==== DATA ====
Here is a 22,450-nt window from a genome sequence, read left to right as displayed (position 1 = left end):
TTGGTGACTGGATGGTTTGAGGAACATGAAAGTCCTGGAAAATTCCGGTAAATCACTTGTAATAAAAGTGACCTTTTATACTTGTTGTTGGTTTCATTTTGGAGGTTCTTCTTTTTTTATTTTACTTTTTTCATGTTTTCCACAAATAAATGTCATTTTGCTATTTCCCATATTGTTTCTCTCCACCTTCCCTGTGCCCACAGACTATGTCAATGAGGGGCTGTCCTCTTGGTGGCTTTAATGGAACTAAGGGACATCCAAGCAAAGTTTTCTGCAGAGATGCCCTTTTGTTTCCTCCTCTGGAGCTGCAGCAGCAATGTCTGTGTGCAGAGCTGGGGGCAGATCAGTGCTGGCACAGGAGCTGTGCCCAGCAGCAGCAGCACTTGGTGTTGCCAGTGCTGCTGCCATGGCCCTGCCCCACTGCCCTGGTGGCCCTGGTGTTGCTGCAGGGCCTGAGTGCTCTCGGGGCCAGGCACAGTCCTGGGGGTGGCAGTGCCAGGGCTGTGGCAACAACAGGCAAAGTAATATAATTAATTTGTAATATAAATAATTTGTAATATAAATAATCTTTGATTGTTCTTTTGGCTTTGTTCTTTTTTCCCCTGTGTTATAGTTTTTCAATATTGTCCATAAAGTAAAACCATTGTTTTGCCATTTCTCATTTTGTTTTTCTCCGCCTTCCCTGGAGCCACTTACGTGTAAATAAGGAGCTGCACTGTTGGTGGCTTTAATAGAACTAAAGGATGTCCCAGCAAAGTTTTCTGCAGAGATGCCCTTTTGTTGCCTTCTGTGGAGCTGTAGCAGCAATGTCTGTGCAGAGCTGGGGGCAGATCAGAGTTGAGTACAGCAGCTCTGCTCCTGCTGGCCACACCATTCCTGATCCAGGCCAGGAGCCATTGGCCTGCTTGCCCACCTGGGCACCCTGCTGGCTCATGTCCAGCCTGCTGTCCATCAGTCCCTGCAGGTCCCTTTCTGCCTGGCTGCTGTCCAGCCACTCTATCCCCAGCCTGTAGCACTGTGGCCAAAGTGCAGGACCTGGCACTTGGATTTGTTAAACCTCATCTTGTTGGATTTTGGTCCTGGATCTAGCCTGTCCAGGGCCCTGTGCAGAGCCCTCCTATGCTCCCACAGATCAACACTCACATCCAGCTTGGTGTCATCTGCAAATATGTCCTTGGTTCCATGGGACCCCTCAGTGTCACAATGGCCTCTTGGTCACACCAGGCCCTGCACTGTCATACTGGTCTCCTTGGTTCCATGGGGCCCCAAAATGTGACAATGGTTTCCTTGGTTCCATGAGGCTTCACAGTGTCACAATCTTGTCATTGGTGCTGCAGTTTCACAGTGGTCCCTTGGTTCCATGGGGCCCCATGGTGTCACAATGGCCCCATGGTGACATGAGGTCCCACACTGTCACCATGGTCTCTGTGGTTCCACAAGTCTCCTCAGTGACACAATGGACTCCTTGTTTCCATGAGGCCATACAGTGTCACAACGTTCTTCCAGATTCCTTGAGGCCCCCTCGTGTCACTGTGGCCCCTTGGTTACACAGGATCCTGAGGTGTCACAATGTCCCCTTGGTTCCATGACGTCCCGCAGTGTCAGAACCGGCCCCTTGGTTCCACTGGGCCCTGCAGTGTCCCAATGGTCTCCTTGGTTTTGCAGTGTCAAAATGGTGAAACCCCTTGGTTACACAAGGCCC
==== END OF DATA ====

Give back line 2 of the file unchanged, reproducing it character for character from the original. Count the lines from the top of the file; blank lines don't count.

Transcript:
TTGGTGACTGGATGGTTTGAGGAACATGAAAGTCCTGGAAAATTCCGGTAAATCACTTGTAATAAAAGTGACCTTTTATACTTGTTGTTGGTTTCATTTTGGAGGTTCTTCTTTTTTTATTTTACTTTTTTCATGTTTTCCACAAATAAATGTCATTTTGCTATTTCCCATATTGTTTCTCTCCACCTTCCCTGTGCCCACAGACTATGTCAATGAGGGGCTGTCCTCTTGGTGGCTTTAATGGAACTAAGGGACATCCAAGCAAAGTTTTCTGCAGAGATGCCCTTTTGTTTCCTCCTCTGGAGCTGCAGCAGCAATGTCTGTGTGCAGAGCTGGGGGCAGATCAGTGCTGGCACAGGAGCTGTGCCCAGCAGCAGCAGCACTTGGTGTTGCCAGTGCTGCTGCCATGGCCCTGCCCCACTGCCCTGGTGGCCCTGGTGTTGCTGCAGGGCCTGAGTGCTCTCGGGGCCAGGCACAGTCCTGGGGGTGGCAGTGCCAGGGCTGTGGCAACAACAGGCAAAGTAATATAATTAATTTGTAATATAAATAATTTGTAATATAAATAATCTTTGATTGTTCTTTTGGCTTTGTTCTTTTTTCCCCTGTGTTATAGTTTTTCAATATTGTCCATAAAGTAAAACCATTGTTTTGCCATTTCTCATTTTGTTTTTCTCCGCCTTCCCTGGAGCCACTTACGTGTAAATAAGGAGCTGCACTGTTGGTGGCTTTAATAGAACTAAAGGATGTCCCAGCAAAGTTTTCTGCAGAGATGCCCTTTTGTTGCCTTCTGTGGAGCTGTAGCAGCAATGTCTGTGCAGAGCTGGGGGCAGATCAGAGTTGAGTACAGCAGCTCTGCTCCTGCTGGCCACACCATTCCTGATCCAGGCCAGGAGCCATTGGCCTGCTTGCCCACCTGGGCACCCTGCTGGCTCATGTCCAGCCTGCTGTCCATCAGTCCCTGCAGGTCCCTTTCTGCCTGGCTGCTGTCCAGCCACTCTATCCCCAGCCTGTAGCACTGTGGCCAAAGTGCAGGACCTGGCACTTGGATTTGTTAAACCTCATCTTGTTGGATTTTGGTCCTGGATCTAGCCTGTCCAGGGCCCTGTGCAGAGCCCTCCTATGCTCCCACAGATCAACACTCACATCCAGCTTGGTGTCATCTGCAAATATGTCCTTGGTTCCATGGGACCCCTCAGTGTCACAATGGCCTCTTGGTCACACCAGGCCCTGCACTGTCATACTGGTCTCCTTGGTTCCATGGGGCCCCAAAATGTGACAATGGTTTCCTTGGTTCCATGAGGCTTCACAGTGTCACAATCTTGTCATTGGTGCTGCAGTTTCACAGTGGTCCCTTGGTTCCATGGGGCCCCATGGTGTCACAATGGCCCCATGGTGACATGAGGTCCCACACTGTCACCATGGTCTCTGTGGTTCCACAAGTCTCCTCAGTGACACAATGGACTCCTTGTTTCCATGAGGCCATACAGTGTCACAACGTTCTTCCAGATTCCTTGAGGCCCCCTCGTGTCACTGTGGCCCCTTGGTTACACAGGATCCTGAGGTGTCACAATGTCCCCTTGGTTCCATGACGTCCCGCAGTGTCAGAACCGGCCCCTTGGTTCCACTGGGCCCTGCAGTGTCCCAATGGTCTCCTTGGTTTTGCAGTGTCAAAATGGTGAAACCCCTTGGTTACACAAGGCCC